Marble paper

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Red marbled lining paper
MFA# 1976.654


A type of decorative paper prepared by mixing or dropping oil paints onto the surface of water, then swirling, and dipping the paper into the surface to produce a marble-like pattern. Marble papers were made in China over 2000 years ago. In the 12th century, Shinto priests in Japan made marbled papers as a divination tool. Two-tone marbling, or Turkish marbling was developed in Turkey and Persia in the 15th century. By the 17th century, paper marbling became popular in Europe primarily for use as book end papers.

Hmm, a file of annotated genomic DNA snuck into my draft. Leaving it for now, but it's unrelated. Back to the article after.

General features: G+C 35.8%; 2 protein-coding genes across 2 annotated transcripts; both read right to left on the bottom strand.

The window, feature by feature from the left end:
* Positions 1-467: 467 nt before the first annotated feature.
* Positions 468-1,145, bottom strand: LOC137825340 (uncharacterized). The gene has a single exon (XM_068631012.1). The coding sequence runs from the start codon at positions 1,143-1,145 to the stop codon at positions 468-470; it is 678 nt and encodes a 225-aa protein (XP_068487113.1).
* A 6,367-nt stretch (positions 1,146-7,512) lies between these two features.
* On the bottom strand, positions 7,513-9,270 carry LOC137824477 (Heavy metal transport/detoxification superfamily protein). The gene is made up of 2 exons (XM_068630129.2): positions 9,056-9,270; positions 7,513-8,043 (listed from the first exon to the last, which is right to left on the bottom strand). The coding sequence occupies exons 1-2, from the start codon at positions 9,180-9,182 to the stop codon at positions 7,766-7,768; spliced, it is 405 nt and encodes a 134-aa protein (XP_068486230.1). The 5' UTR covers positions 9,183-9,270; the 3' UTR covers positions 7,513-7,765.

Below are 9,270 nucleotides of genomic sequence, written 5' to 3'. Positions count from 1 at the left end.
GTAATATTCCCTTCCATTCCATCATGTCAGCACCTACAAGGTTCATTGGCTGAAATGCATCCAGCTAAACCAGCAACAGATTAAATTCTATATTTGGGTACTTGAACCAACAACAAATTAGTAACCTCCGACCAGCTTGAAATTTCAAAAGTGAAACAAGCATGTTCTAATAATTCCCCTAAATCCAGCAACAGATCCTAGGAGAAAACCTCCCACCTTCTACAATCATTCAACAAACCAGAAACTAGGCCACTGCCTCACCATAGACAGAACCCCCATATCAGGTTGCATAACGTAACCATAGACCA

Synonyms and Related Terms

marbled paper; suminagashi (Japanese for ink-floating); ebru (Turkish for two-tone marbling)

Resources and Citations

  • Hermann Kuhn, Conservation and Restoration of Works of Art and Antiquities, Butterworths, London, 1986
  • Matt Roberts, Don Etherington, Bookbinding and the Conservation of Books: a Dictionary of Descriptive Terminology, U.S. Government Printing Office, Washington DC, 1982
  • The Dictionary of Paper, American Paper Institute, New York, Fourth Edition, 1980
  • E.J.LaBarre, Dictionary and Encyclopedia of Paper and Paper-making, Swets & Zeitlinger, Amsterdam, 1969